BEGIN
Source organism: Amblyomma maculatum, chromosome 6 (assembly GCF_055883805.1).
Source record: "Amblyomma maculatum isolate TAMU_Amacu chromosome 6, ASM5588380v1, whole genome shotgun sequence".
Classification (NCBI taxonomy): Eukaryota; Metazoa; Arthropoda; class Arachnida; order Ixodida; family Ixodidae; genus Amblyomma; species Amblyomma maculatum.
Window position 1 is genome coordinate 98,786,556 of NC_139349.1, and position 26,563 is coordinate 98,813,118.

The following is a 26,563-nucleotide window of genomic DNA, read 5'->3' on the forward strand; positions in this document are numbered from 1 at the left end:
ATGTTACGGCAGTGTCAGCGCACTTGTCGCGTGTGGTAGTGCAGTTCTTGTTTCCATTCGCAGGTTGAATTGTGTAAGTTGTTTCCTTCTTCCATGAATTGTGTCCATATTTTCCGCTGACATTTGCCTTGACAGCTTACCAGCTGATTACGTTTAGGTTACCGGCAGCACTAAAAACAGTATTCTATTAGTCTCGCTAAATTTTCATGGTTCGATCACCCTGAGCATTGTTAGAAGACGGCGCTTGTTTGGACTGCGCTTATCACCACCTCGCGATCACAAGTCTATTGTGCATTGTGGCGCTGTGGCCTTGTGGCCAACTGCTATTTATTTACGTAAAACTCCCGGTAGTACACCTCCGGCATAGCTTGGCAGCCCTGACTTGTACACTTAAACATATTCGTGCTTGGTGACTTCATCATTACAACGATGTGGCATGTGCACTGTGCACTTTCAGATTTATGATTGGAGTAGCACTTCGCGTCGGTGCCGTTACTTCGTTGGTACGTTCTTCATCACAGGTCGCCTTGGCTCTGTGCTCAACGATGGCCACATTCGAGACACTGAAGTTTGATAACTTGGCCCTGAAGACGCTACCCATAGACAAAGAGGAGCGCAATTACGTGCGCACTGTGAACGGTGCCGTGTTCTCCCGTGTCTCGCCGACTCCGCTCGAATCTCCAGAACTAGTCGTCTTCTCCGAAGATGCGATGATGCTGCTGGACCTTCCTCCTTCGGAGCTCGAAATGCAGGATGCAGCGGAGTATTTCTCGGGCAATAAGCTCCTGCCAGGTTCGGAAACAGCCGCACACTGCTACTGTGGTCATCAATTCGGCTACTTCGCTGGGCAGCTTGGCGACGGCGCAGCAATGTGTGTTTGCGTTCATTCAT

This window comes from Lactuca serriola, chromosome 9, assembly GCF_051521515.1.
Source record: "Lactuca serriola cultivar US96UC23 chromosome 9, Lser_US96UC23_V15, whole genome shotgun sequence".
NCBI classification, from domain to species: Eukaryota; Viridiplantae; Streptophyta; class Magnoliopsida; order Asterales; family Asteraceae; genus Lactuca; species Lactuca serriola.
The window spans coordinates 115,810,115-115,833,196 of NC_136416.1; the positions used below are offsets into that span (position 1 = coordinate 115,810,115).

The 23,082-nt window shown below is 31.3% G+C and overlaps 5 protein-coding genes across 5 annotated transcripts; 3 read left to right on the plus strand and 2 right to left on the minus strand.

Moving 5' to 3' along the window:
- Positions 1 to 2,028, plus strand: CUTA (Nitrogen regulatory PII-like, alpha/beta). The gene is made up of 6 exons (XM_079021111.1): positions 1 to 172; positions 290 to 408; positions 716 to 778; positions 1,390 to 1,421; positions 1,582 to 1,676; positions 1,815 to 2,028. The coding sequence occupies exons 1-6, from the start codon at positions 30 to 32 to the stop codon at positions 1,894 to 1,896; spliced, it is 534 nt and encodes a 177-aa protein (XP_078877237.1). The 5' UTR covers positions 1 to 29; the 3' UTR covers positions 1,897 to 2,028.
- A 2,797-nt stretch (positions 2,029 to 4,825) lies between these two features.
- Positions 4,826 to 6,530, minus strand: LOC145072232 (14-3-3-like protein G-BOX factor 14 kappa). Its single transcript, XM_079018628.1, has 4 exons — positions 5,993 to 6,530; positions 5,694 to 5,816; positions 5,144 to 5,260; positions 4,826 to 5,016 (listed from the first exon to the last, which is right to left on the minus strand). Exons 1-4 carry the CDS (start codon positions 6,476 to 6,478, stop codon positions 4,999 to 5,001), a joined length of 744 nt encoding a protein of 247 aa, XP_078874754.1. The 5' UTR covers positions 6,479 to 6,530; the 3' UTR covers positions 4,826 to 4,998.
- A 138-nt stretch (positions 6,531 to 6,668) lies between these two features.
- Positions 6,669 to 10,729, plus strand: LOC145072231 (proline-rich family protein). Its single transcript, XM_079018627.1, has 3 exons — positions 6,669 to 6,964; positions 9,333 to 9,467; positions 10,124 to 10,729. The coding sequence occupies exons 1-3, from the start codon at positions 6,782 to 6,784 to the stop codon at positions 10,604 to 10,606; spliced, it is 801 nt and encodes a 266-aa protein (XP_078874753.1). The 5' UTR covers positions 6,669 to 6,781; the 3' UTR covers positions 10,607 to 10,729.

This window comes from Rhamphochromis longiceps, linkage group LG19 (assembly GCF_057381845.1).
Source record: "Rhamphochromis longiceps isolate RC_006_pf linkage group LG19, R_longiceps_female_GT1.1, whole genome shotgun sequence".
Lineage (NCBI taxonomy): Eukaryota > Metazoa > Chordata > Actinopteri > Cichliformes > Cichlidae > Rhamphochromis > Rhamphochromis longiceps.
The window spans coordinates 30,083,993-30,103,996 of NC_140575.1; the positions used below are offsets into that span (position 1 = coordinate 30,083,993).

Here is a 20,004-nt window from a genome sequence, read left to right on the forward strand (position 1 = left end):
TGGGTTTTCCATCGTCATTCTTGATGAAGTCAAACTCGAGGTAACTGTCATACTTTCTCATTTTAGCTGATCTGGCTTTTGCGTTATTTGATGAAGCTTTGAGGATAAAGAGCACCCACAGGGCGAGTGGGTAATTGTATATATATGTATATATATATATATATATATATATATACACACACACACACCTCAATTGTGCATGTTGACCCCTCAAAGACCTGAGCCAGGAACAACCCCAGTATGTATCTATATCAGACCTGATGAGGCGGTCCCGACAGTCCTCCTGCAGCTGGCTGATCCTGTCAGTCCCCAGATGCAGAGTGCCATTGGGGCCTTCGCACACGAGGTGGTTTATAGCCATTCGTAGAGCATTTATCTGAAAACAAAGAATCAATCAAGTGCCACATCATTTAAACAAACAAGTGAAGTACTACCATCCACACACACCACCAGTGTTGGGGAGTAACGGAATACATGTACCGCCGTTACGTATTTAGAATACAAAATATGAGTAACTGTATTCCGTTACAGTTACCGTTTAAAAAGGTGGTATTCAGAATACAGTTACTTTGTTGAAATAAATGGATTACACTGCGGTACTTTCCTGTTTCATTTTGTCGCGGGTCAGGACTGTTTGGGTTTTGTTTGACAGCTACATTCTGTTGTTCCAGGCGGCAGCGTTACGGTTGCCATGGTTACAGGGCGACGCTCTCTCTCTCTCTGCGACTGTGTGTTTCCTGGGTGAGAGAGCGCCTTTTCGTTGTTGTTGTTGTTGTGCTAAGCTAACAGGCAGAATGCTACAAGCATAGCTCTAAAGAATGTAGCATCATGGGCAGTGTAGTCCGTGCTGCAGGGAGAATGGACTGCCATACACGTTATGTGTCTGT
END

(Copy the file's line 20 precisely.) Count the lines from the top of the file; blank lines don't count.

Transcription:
Lineage (NCBI taxonomy): Eukaryota > Metazoa > Chordata > Actinopteri > Cichliformes > Cichlidae > Rhamphochromis > Rhamphochromis longiceps.